Worried about this populist surge, opposition elites initially sought to restrict the populist agenda through institutional mechanisms.[11] In cases where populist leaders did not command a strong majority in parliament, their opponents used legislative mechanisms to block legislative items they deemed too radical and, should those attempts failed, took such laws to the Constitutional Court for annulment. The latter was particularly a common strategy adopted by Turkey’s main opposition Republican People's Party (Cumhuriyet Halk Partisi, hereafter CHP), which succeeded in overturning numerous legislations passed by the AKP-controlled parliament in the 2000s. Presidential veto was another tactic used by opposition groups that feared the populist agenda. Since most countries require a larger parliamentary majority to overrule the presidential veto, the opposition usually gained the upper hand vis-à-vis the government when it was allied with the president. Indeed, political and economic elites frequently lobbied both the Constitutional Court and the president to hamper the populist agenda on controversial issues.

Relying on veto players was neither a sustainable nor a democratic solution for the opposition. This tactic pitted populist governments against veto players, which rarely enjoyed strong popular support. Herein lies the dilemma of democrats faced with populist governments. Fearing a populist takeover, political elites resorted to institutions with limited support and adopted anti-majoritarian measures that had questionable democratic legitimacy. The strategy of defending the status quo to counter the populist agenda proved to be an unpopular strategy. This gave populist leaders a convenient pretext to attack political institutions and push for regime change. This showdown between the two sides triggered a constitutional crisis, as existing political institutions failed to contain the conflict and neither side backed down. For instance, since Morales, Chávez, and Correa initially lacked a supermajority in parliament, they determinedly called for a new Constitutional Assembly to enact a new constitution and subsequently packed the Constitutional Court with their partisan judges. Similarly, court packing was a favorite strategy of populist governments in Turkey, Hungary, and Poland in the 2010s.

Another strategy employed by centrist parties was to organize large-scale protests against populist governments with the hope of bringing the country to a standstill. Massive demonstrations took place against populist governments in Hungary, Poland, Venezuela, Thailand, Argentina, Romania, and Turkey during their first term in office. For instance, the strike of oil workers employed by the Venezuelan State Oil company (PDVSA) brought the country to a halt in 2004, while the Turkish secular opposition protested the AKP's attempts to elect its leaders as president across all metropolitan centers in 2007. Few of these protests succeeded in eroding popular support for the populist parties, and instead intensified polarization in the country. In response, populist leaders portrayed their critics as affluent members of the cosmopolitan elite who resided in major urban centers, held liberal values, and were out of touch with public opinion. These demonstrations fueled anger and frustration amongst voters who turned towards populist leaders for political change. Not surprisingly, populist incumbents won the first election held after these large-scale protests and expanded their parliamentary majority that in turn allowed them to reconfigure the political system. This resulted in democratic backsliding that paved the way for the rise of hybrid regimes with varying levels of competitiveness. As a last resort, the military resorted to toppling populist leaders in cases like Honduras, Venezuela, and Thailand to break the political deadlock between the two sides. Military coups also did not settle the populist threat, as democratic breakdown left these cases vulnerable to similar populist challenges in the future.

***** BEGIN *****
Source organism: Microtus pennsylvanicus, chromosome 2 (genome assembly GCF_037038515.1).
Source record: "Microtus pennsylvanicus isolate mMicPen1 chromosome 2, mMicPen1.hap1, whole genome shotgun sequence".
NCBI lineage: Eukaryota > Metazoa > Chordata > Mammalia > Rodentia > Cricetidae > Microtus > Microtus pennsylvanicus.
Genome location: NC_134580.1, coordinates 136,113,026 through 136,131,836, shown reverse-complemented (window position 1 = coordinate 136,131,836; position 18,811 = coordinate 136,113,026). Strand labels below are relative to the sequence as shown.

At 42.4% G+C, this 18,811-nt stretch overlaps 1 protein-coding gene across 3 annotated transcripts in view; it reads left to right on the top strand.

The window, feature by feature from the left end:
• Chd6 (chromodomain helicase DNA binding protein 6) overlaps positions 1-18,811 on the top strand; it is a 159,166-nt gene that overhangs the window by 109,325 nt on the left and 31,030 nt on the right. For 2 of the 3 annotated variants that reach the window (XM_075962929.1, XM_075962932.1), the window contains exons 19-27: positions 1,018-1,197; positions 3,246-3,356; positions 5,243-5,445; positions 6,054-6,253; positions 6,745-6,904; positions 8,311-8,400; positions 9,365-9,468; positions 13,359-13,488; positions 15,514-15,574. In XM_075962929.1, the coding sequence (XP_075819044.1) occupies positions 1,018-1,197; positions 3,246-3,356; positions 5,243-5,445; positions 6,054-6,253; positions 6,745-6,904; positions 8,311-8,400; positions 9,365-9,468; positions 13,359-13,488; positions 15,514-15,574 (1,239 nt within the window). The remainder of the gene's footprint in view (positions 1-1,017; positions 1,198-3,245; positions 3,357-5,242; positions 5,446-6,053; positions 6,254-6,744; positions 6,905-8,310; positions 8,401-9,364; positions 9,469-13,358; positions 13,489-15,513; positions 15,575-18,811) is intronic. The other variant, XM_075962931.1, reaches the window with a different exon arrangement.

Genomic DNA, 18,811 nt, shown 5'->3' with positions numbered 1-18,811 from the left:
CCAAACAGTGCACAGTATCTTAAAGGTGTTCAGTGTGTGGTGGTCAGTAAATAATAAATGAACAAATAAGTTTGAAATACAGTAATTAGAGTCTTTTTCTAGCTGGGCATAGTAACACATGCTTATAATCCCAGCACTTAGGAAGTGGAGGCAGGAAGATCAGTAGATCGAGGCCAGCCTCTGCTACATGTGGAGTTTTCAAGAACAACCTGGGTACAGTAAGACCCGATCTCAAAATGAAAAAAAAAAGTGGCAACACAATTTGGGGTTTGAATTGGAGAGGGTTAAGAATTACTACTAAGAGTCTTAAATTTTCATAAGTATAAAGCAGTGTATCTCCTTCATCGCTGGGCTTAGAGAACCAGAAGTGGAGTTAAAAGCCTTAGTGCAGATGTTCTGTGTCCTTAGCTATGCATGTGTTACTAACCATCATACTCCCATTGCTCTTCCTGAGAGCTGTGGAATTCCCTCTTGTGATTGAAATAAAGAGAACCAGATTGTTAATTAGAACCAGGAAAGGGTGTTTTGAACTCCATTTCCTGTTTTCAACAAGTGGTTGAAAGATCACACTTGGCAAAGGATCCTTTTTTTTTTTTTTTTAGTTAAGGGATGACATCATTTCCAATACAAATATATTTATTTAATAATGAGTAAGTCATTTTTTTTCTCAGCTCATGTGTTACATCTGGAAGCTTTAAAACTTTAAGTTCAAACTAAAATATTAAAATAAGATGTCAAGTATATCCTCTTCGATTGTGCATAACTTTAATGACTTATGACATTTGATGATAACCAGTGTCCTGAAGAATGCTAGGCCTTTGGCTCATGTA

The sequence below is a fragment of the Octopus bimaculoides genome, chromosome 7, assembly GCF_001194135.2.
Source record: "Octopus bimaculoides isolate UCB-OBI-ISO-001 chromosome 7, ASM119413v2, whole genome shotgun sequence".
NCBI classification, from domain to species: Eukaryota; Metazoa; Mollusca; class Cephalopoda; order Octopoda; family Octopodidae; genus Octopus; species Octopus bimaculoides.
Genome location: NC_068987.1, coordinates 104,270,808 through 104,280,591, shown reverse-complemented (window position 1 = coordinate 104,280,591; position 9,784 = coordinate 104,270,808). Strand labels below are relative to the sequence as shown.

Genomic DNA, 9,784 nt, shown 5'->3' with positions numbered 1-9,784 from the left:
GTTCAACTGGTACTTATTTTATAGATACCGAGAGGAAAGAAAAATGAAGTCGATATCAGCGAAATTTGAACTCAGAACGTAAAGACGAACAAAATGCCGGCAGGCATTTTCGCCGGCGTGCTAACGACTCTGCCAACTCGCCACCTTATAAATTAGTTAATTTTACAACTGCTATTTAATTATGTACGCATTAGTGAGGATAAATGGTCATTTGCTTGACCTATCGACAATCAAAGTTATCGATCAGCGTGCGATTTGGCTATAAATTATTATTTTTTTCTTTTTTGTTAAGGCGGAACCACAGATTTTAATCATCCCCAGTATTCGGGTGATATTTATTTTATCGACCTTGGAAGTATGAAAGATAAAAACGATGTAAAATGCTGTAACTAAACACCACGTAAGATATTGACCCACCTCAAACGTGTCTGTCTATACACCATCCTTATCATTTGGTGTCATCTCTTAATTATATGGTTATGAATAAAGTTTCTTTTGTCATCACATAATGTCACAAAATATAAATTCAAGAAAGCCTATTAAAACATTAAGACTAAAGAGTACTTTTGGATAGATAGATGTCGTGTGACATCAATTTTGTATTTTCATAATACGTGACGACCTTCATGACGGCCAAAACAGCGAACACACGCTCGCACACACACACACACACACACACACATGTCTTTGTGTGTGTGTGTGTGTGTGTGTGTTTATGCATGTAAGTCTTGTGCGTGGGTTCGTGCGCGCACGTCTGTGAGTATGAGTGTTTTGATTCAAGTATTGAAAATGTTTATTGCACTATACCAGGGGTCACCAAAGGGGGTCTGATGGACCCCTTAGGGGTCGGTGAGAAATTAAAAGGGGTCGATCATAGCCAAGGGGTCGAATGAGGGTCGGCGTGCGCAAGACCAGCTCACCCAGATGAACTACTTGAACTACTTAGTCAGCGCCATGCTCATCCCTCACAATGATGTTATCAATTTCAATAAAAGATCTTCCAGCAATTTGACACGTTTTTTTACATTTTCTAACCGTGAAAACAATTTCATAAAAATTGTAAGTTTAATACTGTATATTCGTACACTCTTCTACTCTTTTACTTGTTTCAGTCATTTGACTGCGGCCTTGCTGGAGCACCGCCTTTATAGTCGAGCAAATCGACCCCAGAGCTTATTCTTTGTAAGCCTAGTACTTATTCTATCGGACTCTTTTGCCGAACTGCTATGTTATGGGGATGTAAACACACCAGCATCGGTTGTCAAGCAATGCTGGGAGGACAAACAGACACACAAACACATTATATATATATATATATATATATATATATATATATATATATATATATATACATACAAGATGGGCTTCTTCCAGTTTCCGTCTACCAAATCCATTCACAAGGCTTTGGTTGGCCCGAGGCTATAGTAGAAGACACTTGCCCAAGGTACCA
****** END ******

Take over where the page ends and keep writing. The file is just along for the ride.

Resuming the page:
To withstand these challenges, populists frequently mobilized their own supporters and accused their opponents in harsh terms. The ensuing polarization consolidated popular support for populists and also served as justification for their attacks on dissident groups in media, education, and civil society. Moreover, through mass mobilization, populists can frame the political debate, intimidate their opponents, and polarize the society in accordance with their agenda. For instance, Islamists in Turkey have repeatedly taken to the streets in 1990s to protest the headscarf ban and good relations with Israel, while Fidesz party mobilized its supporters before the 2010 parliamentary elections to criticize widespread corruption in the country.

Fearing a populist takeover, political elites resorted to institutions with limited support and adopted anti-majoritarian measures that had questionable democratic legitimacy.